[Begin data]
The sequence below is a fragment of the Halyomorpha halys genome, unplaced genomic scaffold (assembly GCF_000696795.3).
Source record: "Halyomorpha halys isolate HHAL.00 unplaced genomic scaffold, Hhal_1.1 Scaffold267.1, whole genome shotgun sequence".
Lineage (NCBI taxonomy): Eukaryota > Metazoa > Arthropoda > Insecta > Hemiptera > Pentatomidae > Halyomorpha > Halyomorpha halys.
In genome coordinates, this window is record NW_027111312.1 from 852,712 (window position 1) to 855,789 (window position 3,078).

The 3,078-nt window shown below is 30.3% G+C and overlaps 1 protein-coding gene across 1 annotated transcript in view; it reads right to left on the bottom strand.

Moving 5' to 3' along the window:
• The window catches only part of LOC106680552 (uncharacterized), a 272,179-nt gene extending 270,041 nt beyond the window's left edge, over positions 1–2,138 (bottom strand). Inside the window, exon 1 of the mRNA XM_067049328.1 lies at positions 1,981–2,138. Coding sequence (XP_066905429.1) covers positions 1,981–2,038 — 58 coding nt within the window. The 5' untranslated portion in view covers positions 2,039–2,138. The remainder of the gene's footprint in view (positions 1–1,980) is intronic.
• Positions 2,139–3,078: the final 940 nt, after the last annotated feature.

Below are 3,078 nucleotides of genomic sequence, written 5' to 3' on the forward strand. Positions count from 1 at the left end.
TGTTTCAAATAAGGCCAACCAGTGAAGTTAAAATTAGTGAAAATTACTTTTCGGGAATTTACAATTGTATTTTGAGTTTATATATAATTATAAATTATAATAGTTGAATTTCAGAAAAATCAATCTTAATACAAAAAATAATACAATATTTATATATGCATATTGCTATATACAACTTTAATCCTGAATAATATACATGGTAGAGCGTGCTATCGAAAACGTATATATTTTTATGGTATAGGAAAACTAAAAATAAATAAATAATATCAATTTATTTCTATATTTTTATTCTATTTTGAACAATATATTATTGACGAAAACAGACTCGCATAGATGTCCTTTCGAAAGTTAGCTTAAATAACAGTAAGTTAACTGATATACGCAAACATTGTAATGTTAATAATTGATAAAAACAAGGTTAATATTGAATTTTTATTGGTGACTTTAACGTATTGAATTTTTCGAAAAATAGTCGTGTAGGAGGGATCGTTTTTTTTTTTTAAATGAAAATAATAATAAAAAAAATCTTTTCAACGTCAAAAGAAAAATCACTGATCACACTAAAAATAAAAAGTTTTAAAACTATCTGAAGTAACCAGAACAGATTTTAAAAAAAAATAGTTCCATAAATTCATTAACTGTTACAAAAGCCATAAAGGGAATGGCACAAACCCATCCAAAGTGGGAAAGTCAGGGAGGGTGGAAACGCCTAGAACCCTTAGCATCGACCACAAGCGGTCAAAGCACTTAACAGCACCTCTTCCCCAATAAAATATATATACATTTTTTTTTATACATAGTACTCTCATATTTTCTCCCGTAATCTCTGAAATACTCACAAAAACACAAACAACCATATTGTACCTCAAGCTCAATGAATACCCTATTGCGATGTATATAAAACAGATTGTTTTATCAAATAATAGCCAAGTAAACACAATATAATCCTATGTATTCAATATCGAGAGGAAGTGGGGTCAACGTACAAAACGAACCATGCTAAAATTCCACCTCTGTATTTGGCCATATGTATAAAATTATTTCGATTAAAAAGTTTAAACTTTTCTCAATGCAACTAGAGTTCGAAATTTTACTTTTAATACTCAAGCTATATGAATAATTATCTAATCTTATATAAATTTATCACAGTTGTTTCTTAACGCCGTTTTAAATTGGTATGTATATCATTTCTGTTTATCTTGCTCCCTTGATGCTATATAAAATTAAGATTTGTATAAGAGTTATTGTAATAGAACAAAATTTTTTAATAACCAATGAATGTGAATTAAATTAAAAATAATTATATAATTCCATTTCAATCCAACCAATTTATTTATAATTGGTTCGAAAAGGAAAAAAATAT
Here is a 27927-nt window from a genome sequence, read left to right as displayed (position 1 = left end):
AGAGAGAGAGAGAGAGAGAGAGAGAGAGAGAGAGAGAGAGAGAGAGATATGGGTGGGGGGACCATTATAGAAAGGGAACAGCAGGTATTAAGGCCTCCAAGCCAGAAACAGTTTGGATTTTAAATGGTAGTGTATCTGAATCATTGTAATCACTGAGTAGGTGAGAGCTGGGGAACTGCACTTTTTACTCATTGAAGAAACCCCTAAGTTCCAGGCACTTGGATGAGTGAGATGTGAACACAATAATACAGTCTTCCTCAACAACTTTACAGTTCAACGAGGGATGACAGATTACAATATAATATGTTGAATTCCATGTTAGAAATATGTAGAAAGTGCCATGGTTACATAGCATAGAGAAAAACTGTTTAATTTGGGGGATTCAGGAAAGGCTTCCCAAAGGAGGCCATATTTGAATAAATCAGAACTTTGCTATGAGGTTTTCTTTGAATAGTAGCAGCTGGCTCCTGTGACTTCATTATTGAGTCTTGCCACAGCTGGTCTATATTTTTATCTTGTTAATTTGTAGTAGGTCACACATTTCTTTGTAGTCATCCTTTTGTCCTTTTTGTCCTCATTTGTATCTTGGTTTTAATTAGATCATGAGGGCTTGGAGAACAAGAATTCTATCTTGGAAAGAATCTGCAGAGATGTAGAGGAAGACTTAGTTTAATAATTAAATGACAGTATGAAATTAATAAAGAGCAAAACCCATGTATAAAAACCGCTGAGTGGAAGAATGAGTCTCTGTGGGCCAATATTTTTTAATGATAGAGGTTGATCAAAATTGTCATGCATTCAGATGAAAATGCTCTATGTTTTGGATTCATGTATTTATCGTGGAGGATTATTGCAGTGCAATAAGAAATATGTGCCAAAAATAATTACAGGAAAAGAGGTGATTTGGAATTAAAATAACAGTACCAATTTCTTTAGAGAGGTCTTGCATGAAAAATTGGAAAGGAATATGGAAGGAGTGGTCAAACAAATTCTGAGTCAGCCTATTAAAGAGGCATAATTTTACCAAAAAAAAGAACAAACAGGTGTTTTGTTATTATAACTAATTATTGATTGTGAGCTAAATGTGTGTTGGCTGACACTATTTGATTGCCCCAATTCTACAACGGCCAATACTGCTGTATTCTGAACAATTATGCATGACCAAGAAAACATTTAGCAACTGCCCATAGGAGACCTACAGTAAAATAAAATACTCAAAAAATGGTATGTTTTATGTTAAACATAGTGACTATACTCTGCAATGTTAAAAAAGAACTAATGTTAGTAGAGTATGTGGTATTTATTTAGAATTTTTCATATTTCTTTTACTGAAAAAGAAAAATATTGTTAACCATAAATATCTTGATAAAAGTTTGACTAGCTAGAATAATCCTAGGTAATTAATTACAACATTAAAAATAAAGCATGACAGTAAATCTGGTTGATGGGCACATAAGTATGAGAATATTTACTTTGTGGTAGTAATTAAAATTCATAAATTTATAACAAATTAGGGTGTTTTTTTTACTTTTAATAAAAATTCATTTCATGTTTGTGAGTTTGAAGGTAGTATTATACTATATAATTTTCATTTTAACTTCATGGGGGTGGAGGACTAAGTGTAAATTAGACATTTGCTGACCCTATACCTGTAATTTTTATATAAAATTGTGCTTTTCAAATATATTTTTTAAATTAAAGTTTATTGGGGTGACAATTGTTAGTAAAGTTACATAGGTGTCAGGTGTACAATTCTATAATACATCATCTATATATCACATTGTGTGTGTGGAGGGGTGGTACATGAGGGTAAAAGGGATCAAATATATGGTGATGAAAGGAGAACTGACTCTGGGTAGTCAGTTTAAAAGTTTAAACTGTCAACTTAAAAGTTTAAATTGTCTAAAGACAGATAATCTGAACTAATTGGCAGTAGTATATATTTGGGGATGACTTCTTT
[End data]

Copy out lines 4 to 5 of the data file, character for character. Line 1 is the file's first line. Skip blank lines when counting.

In genome coordinates, this window is record NW_027111312.1 from 852,712 (window position 1) to 855,789 (window position 3,078).

The 3,078-nt window shown below is 30.3% G+C and overlaps 1 protein-coding gene across 1 annotated transcript in view; it reads right to left on the bottom strand.